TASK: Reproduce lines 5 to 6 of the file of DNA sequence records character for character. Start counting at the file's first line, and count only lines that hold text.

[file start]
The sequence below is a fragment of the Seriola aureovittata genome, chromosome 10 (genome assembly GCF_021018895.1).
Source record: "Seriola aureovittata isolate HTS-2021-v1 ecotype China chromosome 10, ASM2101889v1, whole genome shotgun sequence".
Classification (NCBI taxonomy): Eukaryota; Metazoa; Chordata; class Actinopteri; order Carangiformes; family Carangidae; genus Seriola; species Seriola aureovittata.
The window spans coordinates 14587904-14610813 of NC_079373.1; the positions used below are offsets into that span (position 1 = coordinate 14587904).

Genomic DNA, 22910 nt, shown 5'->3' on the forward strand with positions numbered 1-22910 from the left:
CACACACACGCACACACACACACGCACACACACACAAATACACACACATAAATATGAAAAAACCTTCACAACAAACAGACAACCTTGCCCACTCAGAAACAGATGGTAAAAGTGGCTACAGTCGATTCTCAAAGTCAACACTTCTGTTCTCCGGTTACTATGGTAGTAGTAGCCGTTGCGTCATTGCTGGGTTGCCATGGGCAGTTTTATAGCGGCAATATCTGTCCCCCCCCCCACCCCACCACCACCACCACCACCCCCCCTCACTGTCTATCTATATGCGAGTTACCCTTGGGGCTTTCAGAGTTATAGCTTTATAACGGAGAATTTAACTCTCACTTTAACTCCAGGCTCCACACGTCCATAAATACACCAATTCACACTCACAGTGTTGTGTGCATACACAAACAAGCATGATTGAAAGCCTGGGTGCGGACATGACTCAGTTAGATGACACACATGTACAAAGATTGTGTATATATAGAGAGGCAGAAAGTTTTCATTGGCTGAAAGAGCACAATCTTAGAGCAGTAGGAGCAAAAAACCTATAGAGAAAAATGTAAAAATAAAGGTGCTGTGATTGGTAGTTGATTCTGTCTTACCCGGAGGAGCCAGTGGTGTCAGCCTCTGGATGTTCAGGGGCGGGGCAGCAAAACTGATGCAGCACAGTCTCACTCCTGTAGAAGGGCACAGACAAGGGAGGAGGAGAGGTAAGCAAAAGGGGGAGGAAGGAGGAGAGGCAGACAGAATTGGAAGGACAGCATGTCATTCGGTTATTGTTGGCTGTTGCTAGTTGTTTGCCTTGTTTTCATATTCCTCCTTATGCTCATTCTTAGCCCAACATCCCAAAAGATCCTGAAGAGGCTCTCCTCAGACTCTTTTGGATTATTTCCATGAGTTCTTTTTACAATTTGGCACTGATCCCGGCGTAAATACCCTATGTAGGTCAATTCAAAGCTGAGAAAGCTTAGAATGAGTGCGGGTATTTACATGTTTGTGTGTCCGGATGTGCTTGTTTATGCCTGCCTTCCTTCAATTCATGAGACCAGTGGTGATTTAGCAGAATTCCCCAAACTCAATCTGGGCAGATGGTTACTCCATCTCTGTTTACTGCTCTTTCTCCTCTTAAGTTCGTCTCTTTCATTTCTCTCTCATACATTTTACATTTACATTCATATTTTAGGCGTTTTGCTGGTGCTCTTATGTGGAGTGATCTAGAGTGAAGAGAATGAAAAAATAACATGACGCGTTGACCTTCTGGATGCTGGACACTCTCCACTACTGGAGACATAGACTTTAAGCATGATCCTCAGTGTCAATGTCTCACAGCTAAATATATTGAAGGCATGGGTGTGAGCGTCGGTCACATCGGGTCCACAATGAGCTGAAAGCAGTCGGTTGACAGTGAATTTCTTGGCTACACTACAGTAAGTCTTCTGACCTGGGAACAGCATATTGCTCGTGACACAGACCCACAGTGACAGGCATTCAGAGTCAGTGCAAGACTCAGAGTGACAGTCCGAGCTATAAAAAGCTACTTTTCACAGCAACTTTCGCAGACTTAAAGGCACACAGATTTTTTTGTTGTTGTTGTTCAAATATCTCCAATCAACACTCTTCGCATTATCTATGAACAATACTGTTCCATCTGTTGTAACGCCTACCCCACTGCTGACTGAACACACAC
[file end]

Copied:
Genomic DNA, 22910 nt, shown 5'->3' on the forward strand with positions numbered 1-22910 from the left:
CACACACACGCACACACACACACGCACACACACACAAATACACACACATAAATATGAAAAAACCTTCACAACAAACAGACAACCTTGCCCACTCAGAAACAGATGGTAAAAGTGGCTACAGTCGATTCTCAAAGTCAACACTTCTGTTCTCCGGTTACTATGGTAGTAGTAGCCGTTGCGTCATTGCTGGGTTGCCATGGGCAGTTTTATAGCGGCAATATCTGTCCCCCCCCCCACCCCACCACCACCACCACCACCCCCCCTCACTGTCTATCTATATGCGAGTTACCCTTGGGGCTTTCAGAGTTATAGCTTTATAACGGAGAATTTAACTCTCACTTTAACTCCAGGCTCCACACGTCCATAAATACACCAATTCACACTCACAGTGTTGTGTGCATACACAAACAAGCATGATTGAAAGCCTGGGTGCGGACATGACTCAGTTAGATGACACACATGTACAAAGATTGTGTATATATAGAGAGGCAGAAAGTTTTCATTGGCTGAAAGAGCACAATCTTAGAGCAGTAGGAGCAAAAAACCTATAGAGAAAAATGTAAAAATAAAGGTGCTGTGATTGGTAGTTGATTCTGTCTTACCCGGAGGAGCCAGTGGTGTCAGCCTCTGGATGTTCAGGGGCGGGGCAGCAAAACTGATGCAGCACAGTCTCACTCCTGTAGAAGGGCACAGACAAGGGAGGAGGAGAGGTAAGCAAAAGGGGGAGGAAGGAGGAGAGGCAGACAGAATTGGAAGGACAGCATGTCATTCGGTTATTGTTGGCTGTTGCTAGTTGTTTGCCTTGTTTTCATATTCCTCCTTATGCTCATTCTTAGCCCAACATCCCAAAAGATCCTGAAGAGGCTCTCCTCAGACTCTTTTGGATTATTTCCATGAGTTCTTTTTACAATTTGGCACTGATCCCGGCGTAAATACCCTATGTAGGTCAATTCAAAGCTGAGAAAGCTTAGAATGAGTGCGGGTATTTACATGTTTGTGTGTCCGGATGTGCTTGTTTATGCCTGCCTTCCTTCAATTCATGAGACCAGTGGTGATTTAGCAGAATTCCCCAAACTCAATCTGGGCAGATGGTTACTCCATCTCTGTTTACTGCTCTTTCTCCTCTTAAGTTCGTCTCTTTCATTTCTCTCTCATACATTTTACATTTACATTCATATTTTAGGCGTTTTGCTGGTGCTCTTATGTGGAGTGATCTAGAGTGAAGAGAATGAAAAAATAACATGACGCGTTGACCTTCTGGATGCTGGACACTCTCCACTACTGGAGACATAGACTTTAAGCATGATCCTCAGTGTCAATGTCTCACAGCTAAATATATTGAAGGCATGGGTGTGAGCGTCGGTCACATCGGGTCCACAATGAGCTGAAAGCAGTCGGTTGACAGTGAATTTCTTGGCTACACTACAGTAAGTCTTCTGACCTGGGAACAGCATATTGCTCGTGACACAGACCCACAGTGACAGGCATTCAGAGTCAGTGCAAGACTCAGAGTGACAGTCCGAGCTATAAAAAGCTACTTTTCACAGCAACTTTCGCAGACTTAAAGGCACACAGATTTTTTTGTTGTTGTTGTTCAAATATCTCCAATCAACACTCTTCGCATTATCTATGAACAATACTGTTCCATCTGTTGTAACGCCTACCCCACTGCTGACTGAACACACAC